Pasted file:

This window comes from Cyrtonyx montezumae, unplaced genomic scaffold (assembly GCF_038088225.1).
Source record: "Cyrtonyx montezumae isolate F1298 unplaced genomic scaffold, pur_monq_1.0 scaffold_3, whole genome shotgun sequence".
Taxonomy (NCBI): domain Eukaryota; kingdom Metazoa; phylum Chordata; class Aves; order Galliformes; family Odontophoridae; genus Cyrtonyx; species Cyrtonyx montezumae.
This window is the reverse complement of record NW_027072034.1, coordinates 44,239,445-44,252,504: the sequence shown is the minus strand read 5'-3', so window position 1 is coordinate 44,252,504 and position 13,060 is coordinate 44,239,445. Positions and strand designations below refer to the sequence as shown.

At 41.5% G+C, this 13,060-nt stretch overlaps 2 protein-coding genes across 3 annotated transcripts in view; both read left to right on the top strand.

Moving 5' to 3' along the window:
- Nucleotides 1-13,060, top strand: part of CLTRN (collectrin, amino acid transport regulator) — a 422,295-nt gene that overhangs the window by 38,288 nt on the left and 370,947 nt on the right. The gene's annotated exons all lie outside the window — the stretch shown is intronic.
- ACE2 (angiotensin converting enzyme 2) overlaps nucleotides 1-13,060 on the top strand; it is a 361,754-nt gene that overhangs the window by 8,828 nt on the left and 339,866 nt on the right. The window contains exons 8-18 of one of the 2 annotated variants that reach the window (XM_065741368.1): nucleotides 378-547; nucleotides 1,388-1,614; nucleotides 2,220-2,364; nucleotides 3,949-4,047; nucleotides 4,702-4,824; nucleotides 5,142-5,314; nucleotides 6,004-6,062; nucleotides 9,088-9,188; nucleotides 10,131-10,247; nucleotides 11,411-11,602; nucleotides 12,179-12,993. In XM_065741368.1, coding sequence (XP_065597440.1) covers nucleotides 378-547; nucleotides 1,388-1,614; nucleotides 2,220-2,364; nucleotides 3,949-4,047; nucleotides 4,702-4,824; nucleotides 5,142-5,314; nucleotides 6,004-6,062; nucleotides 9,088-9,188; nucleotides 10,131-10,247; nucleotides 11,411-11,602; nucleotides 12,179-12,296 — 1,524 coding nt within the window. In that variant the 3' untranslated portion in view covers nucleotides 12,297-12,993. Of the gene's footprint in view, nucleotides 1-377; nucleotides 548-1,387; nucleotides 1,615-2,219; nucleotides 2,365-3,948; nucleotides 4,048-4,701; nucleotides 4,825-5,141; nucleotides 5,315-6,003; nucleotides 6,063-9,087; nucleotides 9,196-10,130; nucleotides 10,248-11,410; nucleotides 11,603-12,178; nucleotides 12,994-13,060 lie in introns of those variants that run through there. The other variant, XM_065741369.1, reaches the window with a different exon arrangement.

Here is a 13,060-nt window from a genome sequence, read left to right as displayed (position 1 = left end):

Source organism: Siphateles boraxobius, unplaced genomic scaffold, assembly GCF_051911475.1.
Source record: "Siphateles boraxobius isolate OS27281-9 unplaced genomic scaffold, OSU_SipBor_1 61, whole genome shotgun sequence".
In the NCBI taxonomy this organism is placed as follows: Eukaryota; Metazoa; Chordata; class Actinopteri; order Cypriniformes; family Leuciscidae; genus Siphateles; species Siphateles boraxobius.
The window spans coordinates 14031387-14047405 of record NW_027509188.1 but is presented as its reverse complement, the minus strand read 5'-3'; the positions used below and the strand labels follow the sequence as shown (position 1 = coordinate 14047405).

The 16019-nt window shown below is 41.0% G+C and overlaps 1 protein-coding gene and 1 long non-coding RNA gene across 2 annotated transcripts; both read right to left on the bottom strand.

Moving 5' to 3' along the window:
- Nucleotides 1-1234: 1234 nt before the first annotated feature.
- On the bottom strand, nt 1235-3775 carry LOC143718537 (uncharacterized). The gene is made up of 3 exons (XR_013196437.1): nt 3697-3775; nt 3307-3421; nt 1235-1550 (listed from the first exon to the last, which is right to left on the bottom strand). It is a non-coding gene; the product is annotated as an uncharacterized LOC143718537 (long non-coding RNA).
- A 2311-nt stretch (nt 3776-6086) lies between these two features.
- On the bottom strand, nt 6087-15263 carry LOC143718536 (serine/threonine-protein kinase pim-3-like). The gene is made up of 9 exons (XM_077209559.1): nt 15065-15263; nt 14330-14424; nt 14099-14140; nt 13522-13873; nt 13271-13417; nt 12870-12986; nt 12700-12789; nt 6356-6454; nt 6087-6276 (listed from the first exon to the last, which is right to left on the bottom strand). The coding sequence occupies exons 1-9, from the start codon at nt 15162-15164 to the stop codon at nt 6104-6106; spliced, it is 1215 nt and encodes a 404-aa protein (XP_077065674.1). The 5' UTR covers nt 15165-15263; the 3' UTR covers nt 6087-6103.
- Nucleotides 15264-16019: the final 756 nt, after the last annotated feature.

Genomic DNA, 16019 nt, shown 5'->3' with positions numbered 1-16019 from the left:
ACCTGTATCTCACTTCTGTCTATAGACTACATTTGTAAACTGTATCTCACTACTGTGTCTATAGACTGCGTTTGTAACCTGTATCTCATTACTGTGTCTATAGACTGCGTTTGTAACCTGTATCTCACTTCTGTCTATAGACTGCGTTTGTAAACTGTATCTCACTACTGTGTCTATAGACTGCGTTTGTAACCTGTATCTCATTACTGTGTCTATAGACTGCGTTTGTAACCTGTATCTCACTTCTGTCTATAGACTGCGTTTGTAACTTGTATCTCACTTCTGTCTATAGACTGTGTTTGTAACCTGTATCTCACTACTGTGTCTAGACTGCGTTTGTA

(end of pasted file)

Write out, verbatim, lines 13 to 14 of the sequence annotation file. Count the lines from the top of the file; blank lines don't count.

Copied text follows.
The window spans coordinates 14031387-14047405 of record NW_027509188.1 but is presented as its reverse complement, the minus strand read 5'-3'; the positions used below and the strand labels follow the sequence as shown (position 1 = coordinate 14047405).

The 16019-nt window shown below is 41.0% G+C and overlaps 1 protein-coding gene and 1 long non-coding RNA gene across 2 annotated transcripts; both read right to left on the bottom strand.